Certainly, watching Verbeek find the right combination up front and all over the pitch will make fascinating viewing. Time mightn't be on his side, but he has options, and the more the likes of Aloisi and Petrovski perform as they did last night, the less inclined Verbeek will be to look in Europe.

Thursday, December 06, 2007

Pim the man to pin our hopes on

SO, after all of that drama, it’s Pim Verbeek who will attempt to guide the Socceroos through to South Africa.

It’s certainly a victory for Rob Baan and Guus Hiddink, both of whom, it’s been reported, made no secret of their support for their compatriot.

Time will tell whether it’s also a victory for Australian football, but on the surface it at least appears a continuation of the Dutch theme that has been the FFA’s want of late.

For Phillipe Troussier, the much-traveled Frenchman and the other part of the two-horse race, I guess the writing was on the wall the moment the trio of FFA decision makers boarded the plane to Singapore to chat with Verbeek.

There’s no doubt Troussier has a solid CV, having guided the Blue Samurai to the World Cup in 2002 (admittedly without a qualification campaign) and the Bafana Bafana to the one before that.

But there was talk that he not only wanted to stamp his own mark on things, but that things had to be done his way or it was the highway. Word is he’d just left Morocco because he didn’t get the right support from its FA.

Patently this didn’t sit too well with the FFA and the talk that he wanted to bring in his own men would have thrown a spanner into the works given the likes of Graham Arnold and Tony Franken are contracted till 2010.

An expensive signing may have been made even more expensive if contracts had to be paid out.

Ultimately, it seems, the FFA went for the safer, more cost effective option, the one they knew most about, and the communication from the FFA was more measured than ringing;

“After very careful consideration and a rigorous recruitment process I am delighted that we have secured the services of a very experienced and respected national coach for the Qantas Socceroos,” said FFA Chairman Mr. Frank Lowy.

“Football fans can rest assured that the FFA has worked diligently to secure a coach with the qualities and enthusiasm that will give the Socceroos every chance of success.”

“Pim Verbeek has a vast range of experience he has gained over 25 years in coaching, including several stints in Asia, and we believe he is the right man for the job of leading the Socceroos to the 2010 FIFA World Cup.”

While Lowy initially wanted a big name, word is he eventually caved in to the fact we just couldn’t compete financially for the likes of Capello. The ultimate line was that he wanted someone with the relevant skills in Asia to get the job done, which brought the likes of Verbeek and Troussier into the frame.

So what to make of Verbeek as a manager?

I certainly can’t vouch for his work as an assistant to Hiddink or Advocaat at South Korea, but we can certainly judge him on his work at the Asian Cup this year, which was pretty good in the main.

Admittedly, South Korea didn’t play the most eye-catching football in the tournament, but, given the young squad at his disposal, they were very effective in making it to the semis, where they lost to the eventual champions in a penalty shoot-out.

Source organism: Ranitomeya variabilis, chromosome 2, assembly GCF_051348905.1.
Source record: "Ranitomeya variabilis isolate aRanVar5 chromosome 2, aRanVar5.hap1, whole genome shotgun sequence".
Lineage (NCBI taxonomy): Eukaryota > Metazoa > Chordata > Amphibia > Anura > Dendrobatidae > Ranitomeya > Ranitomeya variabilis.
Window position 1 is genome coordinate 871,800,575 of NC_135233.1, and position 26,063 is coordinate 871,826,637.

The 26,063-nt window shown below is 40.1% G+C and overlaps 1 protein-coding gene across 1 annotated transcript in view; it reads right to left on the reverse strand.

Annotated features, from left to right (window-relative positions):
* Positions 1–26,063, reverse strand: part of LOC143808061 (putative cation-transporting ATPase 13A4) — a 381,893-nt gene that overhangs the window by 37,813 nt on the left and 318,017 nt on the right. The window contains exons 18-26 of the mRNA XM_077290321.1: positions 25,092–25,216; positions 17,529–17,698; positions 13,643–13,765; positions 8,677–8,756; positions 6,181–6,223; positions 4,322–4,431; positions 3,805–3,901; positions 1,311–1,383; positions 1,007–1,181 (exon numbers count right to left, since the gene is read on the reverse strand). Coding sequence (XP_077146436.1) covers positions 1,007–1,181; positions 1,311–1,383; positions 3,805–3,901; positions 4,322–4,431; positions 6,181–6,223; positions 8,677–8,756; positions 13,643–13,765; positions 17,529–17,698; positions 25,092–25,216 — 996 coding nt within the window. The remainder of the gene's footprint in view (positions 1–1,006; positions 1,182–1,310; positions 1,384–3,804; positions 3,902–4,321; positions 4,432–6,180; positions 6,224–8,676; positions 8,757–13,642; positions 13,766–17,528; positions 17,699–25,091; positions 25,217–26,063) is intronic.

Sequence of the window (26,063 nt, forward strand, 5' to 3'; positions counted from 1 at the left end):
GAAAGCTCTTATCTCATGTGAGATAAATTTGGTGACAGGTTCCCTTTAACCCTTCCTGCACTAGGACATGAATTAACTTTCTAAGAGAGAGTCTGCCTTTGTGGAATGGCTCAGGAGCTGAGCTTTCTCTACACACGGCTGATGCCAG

Indeed, South Korea was probably the only team that really dished it up to Iraq, pressing them high (it is Verbeek’s modus operandi – dare I say, Pim likes to Pin teams back) and controlling the game in the middle of the park and out wide. Indeed, as I reported in my summary of that semi, Verbeek totally out-thought Jorvan Vieria on that night.

Had he had a bit of quality in the front third, someone like a Younis Mahmoud, the overall result of the Asian Cup might have been very different.

From a structural perspective, Verbeek used the Dutch 4-3-3 favoured by Hiddink, Baan and now Arnold. Always the emphasis was on an incredible fitness and workrate, solid defence and plenty of running, but often I sensed the sole striker was left isolated, despite the impressive attempts from Kin Jung-woo to link from midfield.

It was a largely cautious, results-based, agenda.

After scoring three and conceding three in the group stages, the knocks-outs saw Verbeek’s men draw all three games 0-0. That was after 120 minutes of football.

The conclusion to draw from that is that his football won’t always be easy on the eye, but it should be enough to get the job done, which is ultimately how this tricky campaign, our first in Asia, should be judged.

Who knows, with that little bit more quality in the front third that he has at his disposal, the shackles might even be released at some stage.

Whatever transpires, I think it’s fair to say we have a decent-fit manager, someone who is familiar with the recent goings-on in Asia, someone who looks to have an eye for detail, someone ready to hit the ground running.

There are questions marks, at least in my mind, about how Arnold will feel working alongside a manager that was at his same level only five months ago, but they can be address through level heads.

There are also some questions on how the odd ego within the Socceroos dressing room handles a non-big-name manager, and this could be Verbeek’s first and biggest hurdle.

But overall, it isn’t the worst appointment in the world. Let’s get the show on the road and start Piming teams back.